Rangers. . . .0
GLASGOW and flamboyant forwards go together like whisky and a glass. From Jimmy Johnstone to Mo Johnston, many of the highlights in the fecund histories of Rangers and Celtic have come from those who wore the higher numbers on their blue shirts or white shorts. The first Old Firm engagement of the Premier Division season pitted an old entertainer against a new pretender as Charlie Nicholas and Duncan Ferguson confirmed the continuation of Scotland's tradition for attacking flair.
The scoreline that emerged from the terrace tumult and breathless football at Parkhead did little justice to the contributions of either Ferguson, on his Rangers debut, or Celtic's Nicholas, reflecting more the quality of defending. 'Gough and McPherson are top-notch internationals, but I still felt I gave them a few problems,' said Nicholas, who also singled out his side's central defenders, McNally and Galloway, for their solidity.
Ferguson was clearly not match-fit after a five-month lay-off yet still produced a pair of stinging drives which Pat Bonner excelled in keeping out of the home net. A true target man, Ferguson's height, above-par technique and exuberant self-belief make sense of a British record fee of pounds 4m, whatever the doubts about his inexperience and off-field shenanigans. The 21-year-old's potential for club and country is obvious, although his manager, Walter Smith, was being cautious, commenting only that: 'I'm sure once he gets a few games he will start to pick up'.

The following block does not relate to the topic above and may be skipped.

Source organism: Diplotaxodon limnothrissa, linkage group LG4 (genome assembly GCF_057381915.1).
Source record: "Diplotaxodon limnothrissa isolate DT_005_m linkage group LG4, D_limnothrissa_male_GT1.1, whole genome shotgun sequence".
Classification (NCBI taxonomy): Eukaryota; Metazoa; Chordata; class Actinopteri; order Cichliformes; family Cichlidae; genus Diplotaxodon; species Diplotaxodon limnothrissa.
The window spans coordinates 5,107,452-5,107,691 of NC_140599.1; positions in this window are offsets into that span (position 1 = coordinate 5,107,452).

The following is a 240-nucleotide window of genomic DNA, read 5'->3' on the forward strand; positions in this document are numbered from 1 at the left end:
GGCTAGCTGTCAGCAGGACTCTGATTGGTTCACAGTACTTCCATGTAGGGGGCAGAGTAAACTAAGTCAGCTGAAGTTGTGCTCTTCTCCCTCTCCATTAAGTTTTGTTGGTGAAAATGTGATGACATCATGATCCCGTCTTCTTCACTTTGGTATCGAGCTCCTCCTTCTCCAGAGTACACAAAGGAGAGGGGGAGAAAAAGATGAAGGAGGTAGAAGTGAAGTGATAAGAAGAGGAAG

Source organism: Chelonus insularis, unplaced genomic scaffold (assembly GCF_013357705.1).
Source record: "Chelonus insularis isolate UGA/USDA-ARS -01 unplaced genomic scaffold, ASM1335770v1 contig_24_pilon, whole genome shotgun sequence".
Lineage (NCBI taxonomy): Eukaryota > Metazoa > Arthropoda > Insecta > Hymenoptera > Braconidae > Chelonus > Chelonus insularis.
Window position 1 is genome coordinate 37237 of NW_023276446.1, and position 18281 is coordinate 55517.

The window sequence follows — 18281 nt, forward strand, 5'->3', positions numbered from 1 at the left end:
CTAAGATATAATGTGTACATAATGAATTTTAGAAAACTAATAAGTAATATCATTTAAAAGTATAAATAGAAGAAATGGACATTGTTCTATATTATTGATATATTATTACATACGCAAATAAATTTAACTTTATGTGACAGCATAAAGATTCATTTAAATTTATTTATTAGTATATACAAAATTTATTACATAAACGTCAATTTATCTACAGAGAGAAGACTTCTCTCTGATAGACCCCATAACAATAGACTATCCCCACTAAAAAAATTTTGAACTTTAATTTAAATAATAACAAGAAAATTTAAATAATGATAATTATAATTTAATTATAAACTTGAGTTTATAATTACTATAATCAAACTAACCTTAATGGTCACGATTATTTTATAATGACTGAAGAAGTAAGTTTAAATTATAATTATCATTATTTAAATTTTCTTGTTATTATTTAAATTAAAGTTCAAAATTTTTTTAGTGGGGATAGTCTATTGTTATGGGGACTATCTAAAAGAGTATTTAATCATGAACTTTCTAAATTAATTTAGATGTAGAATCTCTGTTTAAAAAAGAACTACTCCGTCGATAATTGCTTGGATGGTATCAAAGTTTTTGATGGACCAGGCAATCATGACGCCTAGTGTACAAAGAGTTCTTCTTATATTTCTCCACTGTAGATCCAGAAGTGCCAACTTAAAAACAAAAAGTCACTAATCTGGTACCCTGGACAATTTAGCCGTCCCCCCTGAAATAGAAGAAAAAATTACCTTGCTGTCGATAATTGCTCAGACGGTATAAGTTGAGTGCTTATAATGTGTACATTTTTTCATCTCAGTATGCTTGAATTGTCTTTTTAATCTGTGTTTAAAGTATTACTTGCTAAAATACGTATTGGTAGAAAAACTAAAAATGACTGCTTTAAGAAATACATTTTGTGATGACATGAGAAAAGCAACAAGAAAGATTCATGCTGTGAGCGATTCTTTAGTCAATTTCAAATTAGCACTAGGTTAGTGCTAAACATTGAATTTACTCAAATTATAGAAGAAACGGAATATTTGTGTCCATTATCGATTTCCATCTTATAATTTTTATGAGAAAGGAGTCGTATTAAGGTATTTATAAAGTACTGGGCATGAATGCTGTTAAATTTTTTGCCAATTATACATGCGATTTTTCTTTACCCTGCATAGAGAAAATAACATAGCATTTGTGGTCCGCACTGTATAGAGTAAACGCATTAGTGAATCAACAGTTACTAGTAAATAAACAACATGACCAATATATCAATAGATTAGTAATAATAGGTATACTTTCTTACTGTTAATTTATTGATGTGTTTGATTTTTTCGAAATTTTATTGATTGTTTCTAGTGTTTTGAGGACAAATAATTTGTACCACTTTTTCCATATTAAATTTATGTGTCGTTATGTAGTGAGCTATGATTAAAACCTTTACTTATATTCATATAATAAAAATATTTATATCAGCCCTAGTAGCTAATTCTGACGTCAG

At the other end, the 32-year-old Nicholas showed that the only element of his champagne repertoire that time has taken from him was a yard of pace. His close control, and positive approach work, whether dribbling or running into space, were a constant delight to his disciples in the Jungle (still a vocal force despite being newly all-seated).
Nicholas had a poor, injury-troubled season last term, managing only two goals in 16 League appearances, but his current mood is upbeat. 'I'm prepared now to make runs in behind people and I feel that I've got something extra back,' he said.
Both contrasting strikers embodied their team's front-line: Ferguson, like Mark Hateley, always presented a threat in the air while Nicholas, alongside Frank McAvennie and John Collins, favoured the more measured build-up but could have done with a touch of Ferguson's opportunism near goal. The feeling among the few neutrals was how much more effective both attacks would be if they were mixed up, allying height and muscle to sleight of foot and thought.
When Ally McCoist returns to fitness, Rangers will have the better balanced attack and Motherwell's tenure of top spot may appear simply a short- term loan arrangement from the champions. Nicholas and Celtic, though, promise Rangers a rougher ride this time.
Celtic (4-3-3): Bonner; Boyd, Wdowczyk, McNally, Galloway; Grant, McGinlay, P McStay; Collins, McAvennie, (Payton, 65), Nicholas. Substitutes not used: O'Neil, Marshall (gk).
Rangers (4-4-2): Maxwell; Pressley, Wishart, Gough, McPherson; Murray, Steven, I Ferguson, Huistra (Durrant, 61); Hateley, D Ferguson, (Hagen, 83). Substitute not used: Scott (gk).
Referee: D Hope (Erskine).Reuse content